Inheritance, Identity and Korea



I stood watching the colourful Changing of the Guard ceremony at the Geongbokgung, Central Seoul, South Korea, the most important and extensive palace complex of the Joseon Dynasty (mid-medieval).  The deep, measured drumbeats, the “wry-nosed fife” (a kind of small trumpet) and punctuating cymbals in the swirl of yellow and blue costumes and flags all ushered me into a heightened frame of mind.  There was something ancient there, even primitive, elements which forge intense feeling in me.


A guard

Thirty-six years ago I sat in a Spanish pub, watching Spanish people eating their Spanish lunch and drinking Spanish wine.  And, without having to think about it, feeling Spanish.  I went away from that pub with a question that will probably never be fully answered:  Who am I? a question prompted by the complexity of my personal cultural history.

There is another question that has hidden in the wings: what is my inheritance?  I was born into a culture of facebrick and corrugated iron, one whose folk music never discovered the minor key.  Seldom, if ever, have I heard any white South African speaking with awe and respect about things cultural and historical as Koreans do.  Just mention Andong or in particular Hahoe Village (pr. Ha-where) near it, and the listener, young or old, quickens interest.  Mention the tragic conflagration of South Gate, Namdaemun, Seoul, in February 2008, South Korea’s National Treasure No. 1, and you see pain.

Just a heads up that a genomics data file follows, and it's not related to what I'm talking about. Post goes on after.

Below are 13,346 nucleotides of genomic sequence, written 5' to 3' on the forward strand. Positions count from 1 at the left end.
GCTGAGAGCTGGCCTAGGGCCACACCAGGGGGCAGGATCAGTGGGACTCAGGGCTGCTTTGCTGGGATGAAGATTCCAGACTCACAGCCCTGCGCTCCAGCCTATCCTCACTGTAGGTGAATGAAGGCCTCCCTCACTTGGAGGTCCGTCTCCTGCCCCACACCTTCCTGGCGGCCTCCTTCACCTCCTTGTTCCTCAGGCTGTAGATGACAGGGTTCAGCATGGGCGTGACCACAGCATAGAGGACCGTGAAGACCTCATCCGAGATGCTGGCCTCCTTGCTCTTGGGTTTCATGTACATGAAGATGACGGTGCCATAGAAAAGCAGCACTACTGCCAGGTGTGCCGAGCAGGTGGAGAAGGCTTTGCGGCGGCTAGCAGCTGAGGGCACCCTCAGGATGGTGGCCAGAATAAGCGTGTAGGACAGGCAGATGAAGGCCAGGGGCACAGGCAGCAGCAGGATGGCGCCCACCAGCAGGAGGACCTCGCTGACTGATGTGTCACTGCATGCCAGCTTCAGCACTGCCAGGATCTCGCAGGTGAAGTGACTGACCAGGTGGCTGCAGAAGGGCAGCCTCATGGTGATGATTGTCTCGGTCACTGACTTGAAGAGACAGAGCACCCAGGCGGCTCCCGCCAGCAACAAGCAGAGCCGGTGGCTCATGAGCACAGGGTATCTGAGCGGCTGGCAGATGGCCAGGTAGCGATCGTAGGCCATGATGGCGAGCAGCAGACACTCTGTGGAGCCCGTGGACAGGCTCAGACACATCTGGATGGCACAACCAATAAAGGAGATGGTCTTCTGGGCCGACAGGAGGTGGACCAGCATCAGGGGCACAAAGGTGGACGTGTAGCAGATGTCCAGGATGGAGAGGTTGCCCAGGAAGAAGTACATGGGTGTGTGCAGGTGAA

South Gate

Is there anything vaguely akin to that kind of historical-cultural involvement among white South Africans, and Afrikaners, in particular.  Some have told me that they felt a great deal as children exploring the Voortrekker Monument. Black people may feel emotion at Hector Petersen’s monument in Soweto.  But it’s political stuff.  Within a generation or two the passionate intensity will pass.

South Gate, gutted

The destruction by fire of South Gate, City Hall, Seoul, encapsulates an awareness of six hundred years, something far beyond the politics of a few decades.  This national icon is Joseon, part of the palatial complex, built in a time that itself drew on the remarkable achievements of the Three Kingdoms period, roughly 600 c.e. to 1000 c.e. It is even beyond the North-South split that has governed Korea since 1953.  Do I find that stature of mind and heart anywhere amongst my own people?  What is my inheritance?

What is clear is that the South Korean experience has changed me.

I open the container of bean paste, spoon a little onto each large warm ghimchi dumpling or mandu, so that it melts into the thin dough. I eat. The rich, slightly-burny savoury invasion of my tastebuds tells me that, whoever I am and whatever my inheritance, I’ll never be the same again.


M a n d u

 Will van der Walt ©

20 March 2008

 Image Source:  Photographs by Will  


One Response to Inheritance, Identity and Korea

  1. September is Cultural Month in Douth African. You challange our thoughts. Thanks Will

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